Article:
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Rewarding Work

Rewarding Work

Working conditions for a substantial part of the U.S workforce have declined markedly in recent decades. Wages have stagnated for most workers and have fallen for the most vulnerable populations in our society. State leaders can work to reverse this decline and rebuild the American Dream through a number of key programs.

Court Upholds Employer Health Care Responsibility Policies

In a case with national implications for state health reform across the country, the Ninth Circuit Court of Appeals this week in Golden Gate Rest. Ass'n v. San Francisco upheld the employer responsibility provisions of the San Francisco universal health care plan. The decision follows a preliminary decision earlier in the year that allowed the plan to be initially implemented.

Protecting Worker Freedom from Mandatory Meetings

Protecting Worker Freedom from Mandatory Meetings

Thursday, March 6th, 2008

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States Criminalizing Immigrant Workers through State "Identity Theft" Legislation

States Criminalizing Immigrant Workers through State "Identity Theft" Legislation

Thursday, February 28th, 2008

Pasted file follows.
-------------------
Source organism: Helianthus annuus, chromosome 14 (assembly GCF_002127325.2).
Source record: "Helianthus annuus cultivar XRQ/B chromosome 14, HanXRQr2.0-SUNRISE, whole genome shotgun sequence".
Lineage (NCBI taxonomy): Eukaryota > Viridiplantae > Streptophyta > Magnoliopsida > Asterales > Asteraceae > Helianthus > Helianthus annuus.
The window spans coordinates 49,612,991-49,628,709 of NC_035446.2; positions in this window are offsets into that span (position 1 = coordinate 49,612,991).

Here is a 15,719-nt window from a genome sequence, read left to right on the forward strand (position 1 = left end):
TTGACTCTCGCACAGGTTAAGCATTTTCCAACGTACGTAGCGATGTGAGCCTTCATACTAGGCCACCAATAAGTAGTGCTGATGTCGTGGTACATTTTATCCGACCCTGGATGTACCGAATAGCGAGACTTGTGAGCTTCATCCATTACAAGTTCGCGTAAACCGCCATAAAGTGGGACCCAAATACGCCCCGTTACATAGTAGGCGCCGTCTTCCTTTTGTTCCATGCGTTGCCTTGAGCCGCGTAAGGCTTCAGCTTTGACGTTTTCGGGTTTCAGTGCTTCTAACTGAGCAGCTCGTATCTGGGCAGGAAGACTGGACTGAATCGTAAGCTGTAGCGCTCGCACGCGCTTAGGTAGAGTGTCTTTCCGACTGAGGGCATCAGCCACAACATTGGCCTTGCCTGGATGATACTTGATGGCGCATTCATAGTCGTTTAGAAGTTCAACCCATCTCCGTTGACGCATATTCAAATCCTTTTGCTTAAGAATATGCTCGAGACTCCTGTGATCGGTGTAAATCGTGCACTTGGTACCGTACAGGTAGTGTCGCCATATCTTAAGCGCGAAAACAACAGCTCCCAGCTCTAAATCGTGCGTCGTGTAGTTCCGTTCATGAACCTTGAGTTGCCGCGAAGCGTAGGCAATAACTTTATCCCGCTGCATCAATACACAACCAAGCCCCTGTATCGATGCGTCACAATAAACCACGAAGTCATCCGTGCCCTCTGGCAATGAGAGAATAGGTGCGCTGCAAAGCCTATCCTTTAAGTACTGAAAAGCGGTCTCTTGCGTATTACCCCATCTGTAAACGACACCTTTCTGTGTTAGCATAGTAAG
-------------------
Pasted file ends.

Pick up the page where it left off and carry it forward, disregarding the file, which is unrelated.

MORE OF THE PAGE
Labor Day: How States Can Protect Workers Rights

http://www.progressivestates.org/dispatch

Thursday, August 30, 2007

Labor Day: How States Can Protect Workers Rights

Labor Day: How States Can Protect Workers Rights

In honor of Labor Day, we thought we would highlight some of our past Dispatches which outline steps states can take to protect workers' rights and raise wage standards. With new Census data showing that the median income for working-age households is still $1,300 below 2001 when the last recession hit bottom, the need for states to act to improve working conditions is greater than ever.

Living Wage: Maryland Enacts First State Law in Nation

This week, Maryland became the first state to enact a "living wage" law, HB 430, requiring government contractors to pay their employees a decent wage, in the bill ranging from $8.50 an hour in rural areas to $11.30 an hour in areas of the state with higher costs of living.  Maryland follows the 120 local governments around the country that have required that public money go to companies that pay their workers above the poverty line.